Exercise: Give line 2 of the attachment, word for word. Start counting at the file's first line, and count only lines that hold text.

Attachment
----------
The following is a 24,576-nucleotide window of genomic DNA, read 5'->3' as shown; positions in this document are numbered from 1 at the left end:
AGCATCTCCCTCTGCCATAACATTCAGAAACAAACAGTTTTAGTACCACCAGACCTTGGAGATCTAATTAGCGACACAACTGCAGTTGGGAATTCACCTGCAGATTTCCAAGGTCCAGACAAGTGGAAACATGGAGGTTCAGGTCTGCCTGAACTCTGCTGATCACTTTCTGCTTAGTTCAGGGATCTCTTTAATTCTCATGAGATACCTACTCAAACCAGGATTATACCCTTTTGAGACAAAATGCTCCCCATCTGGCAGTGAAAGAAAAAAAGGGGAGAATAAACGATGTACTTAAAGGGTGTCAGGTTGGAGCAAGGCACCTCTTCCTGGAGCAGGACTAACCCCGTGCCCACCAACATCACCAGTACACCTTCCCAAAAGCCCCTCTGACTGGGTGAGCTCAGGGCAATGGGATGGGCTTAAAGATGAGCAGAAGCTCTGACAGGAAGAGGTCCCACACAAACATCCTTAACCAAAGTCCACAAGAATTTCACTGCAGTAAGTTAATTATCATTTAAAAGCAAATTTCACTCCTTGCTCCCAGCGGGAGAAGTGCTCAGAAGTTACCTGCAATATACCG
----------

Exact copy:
AGCATCTCCCTCTGCCATAACATTCAGAAACAAACAGTTTTAGTACCACCAGACCTTGGAGATCTAATTAGCGACACAACTGCAGTTGGGAATTCACCTGCAGATTTCCAAGGTCCAGACAAGTGGAAACATGGAGGTTCAGGTCTGCCTGAACTCTGCTGATCACTTTCTGCTTAGTTCAGGGATCTCTTTAATTCTCATGAGATACCTACTCAAACCAGGATTATACCCTTTTGAGACAAAATGCTCCCCATCTGGCAGTGAAAGAAAAAAAGGGGAGAATAAACGATGTACTTAAAGGGTGTCAGGTTGGAGCAAGGCACCTCTTCCTGGAGCAGGACTAACCCCGTGCCCACCAACATCACCAGTACACCTTCCCAAAAGCCCCTCTGACTGGGTGAGCTCAGGGCAATGGGATGGGCTTAAAGATGAGCAGAAGCTCTGACAGGAAGAGGTCCCACACAAACATCCTTAACCAAAGTCCACAAGAATTTCACTGCAGTAAGTTAATTATCATTTAAAAGCAAATTTCACTCCTTGCTCCCAGCGGGAGAAGTGCTCAGAAGTTACCTGCAATATACCG